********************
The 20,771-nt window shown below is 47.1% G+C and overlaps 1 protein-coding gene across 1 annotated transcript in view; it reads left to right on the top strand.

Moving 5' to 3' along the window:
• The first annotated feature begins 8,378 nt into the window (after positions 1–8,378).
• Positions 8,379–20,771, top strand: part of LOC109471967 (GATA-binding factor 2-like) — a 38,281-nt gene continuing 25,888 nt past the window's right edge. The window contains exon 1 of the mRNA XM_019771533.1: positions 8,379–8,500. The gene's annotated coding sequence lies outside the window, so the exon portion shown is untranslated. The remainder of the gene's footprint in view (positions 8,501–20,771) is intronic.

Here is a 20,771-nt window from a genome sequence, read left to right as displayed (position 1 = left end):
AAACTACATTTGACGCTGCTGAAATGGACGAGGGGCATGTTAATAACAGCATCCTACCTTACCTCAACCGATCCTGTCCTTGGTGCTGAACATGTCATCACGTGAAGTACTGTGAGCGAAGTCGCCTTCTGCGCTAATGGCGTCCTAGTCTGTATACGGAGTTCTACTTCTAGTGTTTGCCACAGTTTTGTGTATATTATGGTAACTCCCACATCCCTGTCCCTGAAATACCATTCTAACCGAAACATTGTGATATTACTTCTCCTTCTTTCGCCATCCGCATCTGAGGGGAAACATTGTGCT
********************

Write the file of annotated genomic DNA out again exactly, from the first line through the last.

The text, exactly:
The 20,771-nt window shown below is 47.1% G+C and overlaps 1 protein-coding gene across 1 annotated transcript in view; it reads left to right on the top strand.

Moving 5' to 3' along the window:
• The first annotated feature begins 8,378 nt into the window (after positions 1–8,378).
• Positions 8,379–20,771, top strand: part of LOC109471967 (GATA-binding factor 2-like) — a 38,281-nt gene continuing 25,888 nt past the window's right edge. The window contains exon 1 of the mRNA XM_019771533.1: positions 8,379–8,500. The gene's annotated coding sequence lies outside the window, so the exon portion shown is untranslated. The remainder of the gene's footprint in view (positions 8,501–20,771) is intronic.

Here is a 20,771-nt window from a genome sequence, read left to right as displayed (position 1 = left end):
AAACTACATTTGACGCTGCTGAAATGGACGAGGGGCATGTTAATAACAGCATCCTACCTTACCTCAACCGATCCTGTCCTTGGTGCTGAACATGTCATCACGTGAAGTACTGTGAGCGAAGTCGCCTTCTGCGCTAATGGCGTCCTAGTCTGTATACGGAGTTCTACTTCTAGTGTTTGCCACAGTTTTGTGTATATTATGGTAACTCCCACATCCCTGTCCCTGAAATACCATTCTAACCGAAACATTGTGATATTACTTCTCCTTCTTTCGCCATCCGCATCTGAGGGGAAACATTGTGCT